If you're listing classic children's literature - or any classic literature, come to that - at some point Tolkien's The Hobbit has to be considered for inclusion - in my humble opinion anyway! The papers and other media here are starting to pile up with previews, reviews, interviews, opinion pieces, retrospectives about The Lord of the Rings, and more, all because the first installment of Peter Jackson's adaptation of The Hobbit is due for release on Boxing Day in Australia. It's just as well I first read the book when I was eight, because it's precisely the kind of hype that usually puts me off things! I did, however, realise that it was simply ages since I'd actually re-read it, so I went and pulled my lovely ancient paperback off the shelf and demolished it in short order!
I loved re-reading this book. Despite knowing it so well, I do find that different parts of the story surface with more prominence each time I read it - although, the adventure with the spiders in Mirkwood never fails to send an identical horrified shiver down my spine...I seriously don't do spiders... This time, it was Bilbo and Co's time with Beorn. When a friend and I were chatting on Facebook about different characters in the story, I think I mixed him up with Elrond. I realised my mistake later. Beorn, for some reason, hadn't really figured largely in my memories of the characters Bilbo and the dwarves meet along the way - perhaps because they only stay a short time, and also because he's not, in himself, an overly comforting figure. I have a distinct memory through numerous readings of this book as a child of being aware of a certain quality of darkness and discomfort at various points, alleviated by periods of respite in various havens - chiefly Rivendell and The Last Friendly House with Elrond. And then I was plunged back into darkness, fear, suspense and the like... I think I identified very strongly with Bilbo's frequent unspoken wish that he was safely back in his hobbit hole in front of a roaring fire!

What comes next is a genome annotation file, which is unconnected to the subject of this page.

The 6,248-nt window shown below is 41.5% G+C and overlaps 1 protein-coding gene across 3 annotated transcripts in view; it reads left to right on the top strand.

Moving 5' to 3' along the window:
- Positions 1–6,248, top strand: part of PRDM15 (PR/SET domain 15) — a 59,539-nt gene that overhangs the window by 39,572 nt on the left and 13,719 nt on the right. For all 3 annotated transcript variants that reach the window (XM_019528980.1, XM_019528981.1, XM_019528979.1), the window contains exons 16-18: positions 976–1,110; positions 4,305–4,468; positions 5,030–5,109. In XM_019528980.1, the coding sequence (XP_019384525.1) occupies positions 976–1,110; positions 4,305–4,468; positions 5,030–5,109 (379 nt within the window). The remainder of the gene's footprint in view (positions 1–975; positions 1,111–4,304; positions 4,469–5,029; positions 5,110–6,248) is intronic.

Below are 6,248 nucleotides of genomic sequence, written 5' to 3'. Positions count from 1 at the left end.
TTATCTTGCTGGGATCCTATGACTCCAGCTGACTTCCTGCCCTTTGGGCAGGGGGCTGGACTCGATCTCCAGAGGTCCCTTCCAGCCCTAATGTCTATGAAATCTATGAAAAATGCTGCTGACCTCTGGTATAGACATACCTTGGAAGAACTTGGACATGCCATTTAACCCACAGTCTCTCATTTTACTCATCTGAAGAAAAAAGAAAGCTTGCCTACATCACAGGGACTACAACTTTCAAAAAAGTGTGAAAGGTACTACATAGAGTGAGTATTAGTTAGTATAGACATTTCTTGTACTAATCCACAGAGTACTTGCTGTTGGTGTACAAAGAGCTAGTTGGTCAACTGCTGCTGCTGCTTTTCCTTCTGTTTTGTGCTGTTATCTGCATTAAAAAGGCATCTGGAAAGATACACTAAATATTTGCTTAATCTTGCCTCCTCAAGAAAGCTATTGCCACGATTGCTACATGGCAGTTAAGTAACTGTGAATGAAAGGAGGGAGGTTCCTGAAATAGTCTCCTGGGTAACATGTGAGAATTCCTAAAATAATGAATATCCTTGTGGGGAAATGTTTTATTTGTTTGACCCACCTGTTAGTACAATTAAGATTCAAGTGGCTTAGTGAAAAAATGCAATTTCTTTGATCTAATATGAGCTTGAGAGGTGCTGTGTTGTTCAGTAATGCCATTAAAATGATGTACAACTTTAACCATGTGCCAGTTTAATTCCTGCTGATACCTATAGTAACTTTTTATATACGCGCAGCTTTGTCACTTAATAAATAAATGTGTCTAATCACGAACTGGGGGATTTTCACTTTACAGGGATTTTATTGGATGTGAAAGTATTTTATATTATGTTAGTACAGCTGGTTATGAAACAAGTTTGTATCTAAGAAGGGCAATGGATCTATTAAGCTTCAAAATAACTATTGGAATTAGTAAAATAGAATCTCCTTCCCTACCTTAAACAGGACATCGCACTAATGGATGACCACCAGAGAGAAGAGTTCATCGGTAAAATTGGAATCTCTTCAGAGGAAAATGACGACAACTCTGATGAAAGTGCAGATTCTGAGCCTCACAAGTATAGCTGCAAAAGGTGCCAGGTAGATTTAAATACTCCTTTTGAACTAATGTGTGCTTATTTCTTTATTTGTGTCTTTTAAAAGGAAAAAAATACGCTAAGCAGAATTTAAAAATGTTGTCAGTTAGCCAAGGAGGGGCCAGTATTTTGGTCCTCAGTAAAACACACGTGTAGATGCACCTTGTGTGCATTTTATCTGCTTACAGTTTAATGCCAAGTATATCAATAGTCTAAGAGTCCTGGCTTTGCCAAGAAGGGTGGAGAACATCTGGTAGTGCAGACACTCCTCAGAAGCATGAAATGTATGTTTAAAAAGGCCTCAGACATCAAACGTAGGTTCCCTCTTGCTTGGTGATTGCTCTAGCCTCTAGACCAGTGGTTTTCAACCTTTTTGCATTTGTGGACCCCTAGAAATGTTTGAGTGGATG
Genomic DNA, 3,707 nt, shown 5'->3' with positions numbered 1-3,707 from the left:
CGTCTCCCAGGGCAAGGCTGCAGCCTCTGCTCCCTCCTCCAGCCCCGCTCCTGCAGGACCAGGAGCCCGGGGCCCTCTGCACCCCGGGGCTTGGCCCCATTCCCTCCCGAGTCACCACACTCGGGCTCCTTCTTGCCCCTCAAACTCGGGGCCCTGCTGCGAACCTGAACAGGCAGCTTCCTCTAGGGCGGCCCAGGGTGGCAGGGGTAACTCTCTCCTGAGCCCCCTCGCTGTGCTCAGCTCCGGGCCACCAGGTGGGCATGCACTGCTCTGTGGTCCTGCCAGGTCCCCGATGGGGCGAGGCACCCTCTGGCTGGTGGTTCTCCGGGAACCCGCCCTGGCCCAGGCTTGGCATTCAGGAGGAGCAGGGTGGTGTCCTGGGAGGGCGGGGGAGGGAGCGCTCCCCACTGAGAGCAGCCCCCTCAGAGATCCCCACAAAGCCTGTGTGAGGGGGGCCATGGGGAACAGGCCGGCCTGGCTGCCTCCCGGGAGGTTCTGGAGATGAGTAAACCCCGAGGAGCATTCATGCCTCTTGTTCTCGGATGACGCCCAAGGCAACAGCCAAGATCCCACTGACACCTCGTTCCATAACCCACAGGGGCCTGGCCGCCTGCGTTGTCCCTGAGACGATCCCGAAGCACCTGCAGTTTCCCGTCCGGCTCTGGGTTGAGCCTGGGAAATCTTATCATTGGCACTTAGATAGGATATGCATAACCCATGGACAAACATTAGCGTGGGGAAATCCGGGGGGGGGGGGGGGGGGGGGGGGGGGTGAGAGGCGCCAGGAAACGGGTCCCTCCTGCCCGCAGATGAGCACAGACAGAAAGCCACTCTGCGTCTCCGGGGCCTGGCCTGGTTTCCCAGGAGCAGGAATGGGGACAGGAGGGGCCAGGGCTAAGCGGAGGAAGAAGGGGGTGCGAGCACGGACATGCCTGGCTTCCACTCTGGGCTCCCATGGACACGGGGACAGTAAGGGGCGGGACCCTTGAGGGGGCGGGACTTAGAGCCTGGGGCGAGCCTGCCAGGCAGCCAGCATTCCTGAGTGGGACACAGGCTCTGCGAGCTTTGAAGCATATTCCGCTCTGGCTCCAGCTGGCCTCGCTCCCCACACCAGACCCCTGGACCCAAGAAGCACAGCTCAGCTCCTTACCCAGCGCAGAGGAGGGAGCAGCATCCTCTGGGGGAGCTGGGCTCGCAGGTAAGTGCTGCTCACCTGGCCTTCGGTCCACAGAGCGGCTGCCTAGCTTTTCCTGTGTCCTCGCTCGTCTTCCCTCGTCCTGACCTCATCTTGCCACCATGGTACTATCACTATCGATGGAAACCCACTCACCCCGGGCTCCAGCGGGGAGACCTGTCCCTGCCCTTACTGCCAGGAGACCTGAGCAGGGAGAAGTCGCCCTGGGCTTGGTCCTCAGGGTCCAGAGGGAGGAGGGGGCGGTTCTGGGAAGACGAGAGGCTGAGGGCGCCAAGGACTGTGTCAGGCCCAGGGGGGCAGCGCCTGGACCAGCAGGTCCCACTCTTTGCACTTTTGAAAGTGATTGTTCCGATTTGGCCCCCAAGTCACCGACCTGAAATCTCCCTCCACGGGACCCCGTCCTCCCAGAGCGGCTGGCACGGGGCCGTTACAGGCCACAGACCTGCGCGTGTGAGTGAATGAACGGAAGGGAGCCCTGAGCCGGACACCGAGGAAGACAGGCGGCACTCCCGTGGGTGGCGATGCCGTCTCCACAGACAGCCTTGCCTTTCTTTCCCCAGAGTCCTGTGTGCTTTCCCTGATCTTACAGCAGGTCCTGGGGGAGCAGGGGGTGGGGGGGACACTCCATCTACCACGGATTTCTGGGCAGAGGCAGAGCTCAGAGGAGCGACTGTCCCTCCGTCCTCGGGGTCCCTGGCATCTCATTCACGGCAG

Interestingly, Gandalf, who used to feel so comforting to have around, has ceased to offer me that sense of comfort. Maybe it's because I've now also read The Lord of the Rings trilogy so many times - and in those, we discover that he's not all-powerful as he appears to be in The Hobbit. It's also such a light-hearted book in comparison to LOTR - obviously, the stakes are not so high, but it takes reading it in context to appreciate the difference. The logical part of me was always frustrated by the fact that Peter Jackson made films of LOTR first, when, narratively speaking, they're sequels to The Hobbit. Obviously, the block-buster potential of LOTR - fully realised - made that the more sound financial proposition. I'll be interested to see what he's made of The Hobbit, although part of me is a little wary, given what I've heard. There is a wonderful simplicity about the story telling in The Hobbit and I really hope that that doesn't get lost in the availability of clever effects and the effort to make a similarly epic production - because The Hobbit, as a book, isn't an epic... The fact that Jackson has split up the story to make three films does bother me a bit - I found myself, as I read, trying to figure out logical places to stop. Of course, I lack Tolkien's notes for expanding the book, which Jackson has used to enlarge the narrative...
We shall see. Meantime - if you've been under a rock all your life and haven't read this gem of literature, DO go out and get a copy to read before you see the film so you can appreciate it in all of its quirky simplicity.